My fascination with robotics goes back a long way – to when I was in grad school. Robots back in the day couldn’t do all that much, just a few mechanical things done in a way that made them look, well, robotic. As it has in virtually every other arena, the technology has advanced dramatically over the years. Anyway, knowing of my interest in things robotic, a friend in Boston recently wrote to me about a restaurant there that’s using robots.
Spyye has humans who take care of the finishing touches, but robots are making the food. Here’s what they have to say for themselves:
At Spyce, we’ve created the world’s first restaurant featuring a robotic kitchen that cooks complex meals. We created this concept in hopes of solving a problem we found ourselves facing, being priced out of wholesome and delicious food.
The problem solvers were MIT students when they started working on Spyce, and somewhere along the line, they enlisted some help from a Michelin-rated NYC chef to help them come up with the menu, which is a range of rice bowls along various themes – Indian, Thai, Latin, etc. And because they’re MIT guys, they invoke the name of Nicola Tesla, who invented the induction technology they use to cook the food.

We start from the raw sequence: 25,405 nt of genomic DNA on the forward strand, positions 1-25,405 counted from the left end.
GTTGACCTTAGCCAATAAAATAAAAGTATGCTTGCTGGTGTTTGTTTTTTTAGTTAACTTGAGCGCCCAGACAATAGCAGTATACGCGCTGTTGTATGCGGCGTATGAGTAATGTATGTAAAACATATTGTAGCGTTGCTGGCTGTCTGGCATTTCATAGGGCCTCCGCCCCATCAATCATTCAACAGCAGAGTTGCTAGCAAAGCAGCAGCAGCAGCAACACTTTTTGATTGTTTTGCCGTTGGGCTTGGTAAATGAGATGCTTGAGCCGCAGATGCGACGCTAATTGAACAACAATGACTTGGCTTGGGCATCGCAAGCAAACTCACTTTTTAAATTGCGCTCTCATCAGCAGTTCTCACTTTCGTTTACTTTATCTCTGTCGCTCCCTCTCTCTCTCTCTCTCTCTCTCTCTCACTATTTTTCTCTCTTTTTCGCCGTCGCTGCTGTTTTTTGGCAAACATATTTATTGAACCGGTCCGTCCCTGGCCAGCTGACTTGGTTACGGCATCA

Here’s a description of the concept and how it works:
“While we expected many people to come to the restaurant at first because of the novelty of the robot, the real benefit of our robotic kitchen comes from the quality of meals we are able to serve,” co-founder and lead electrical engineer Brady Knight told Digital Trends. “Being that our robot does the portioning and cooking, we can ensure the meals are being made consistently and accurately. Another advantage is that our technology allows employees to focus on creating more meaningful connections with our guests.”
When customers enter Spyce, they are met with a human guide who shows them to a touchscreen kiosk where they can place their order. This order is then sent to the kitchen — which is visible to the customers — where the food is prepared by robots. Finally, it’s handed over to a human employee to add garnishes like cilantro or crumbled goat cheese, before being distributed to the customer. (Source: Digital Trends)
Wish there were more info about the technology they’re using, but I couldn’t dig much up.
My Boston friend has now been to Spyce twice, and she vouches for the food, giving it high ratings for tastiness and portion size. She did note that, unlike really fast food, it does take a while because it’s all prepared to order. Next time I’m in Boston, I’ll be heading there to check it out. As I said, robots have come a long way since I was in grad school. Fortunately, they haven’t yet replaced us humans – even at a robot-driven restaurant like Spyce.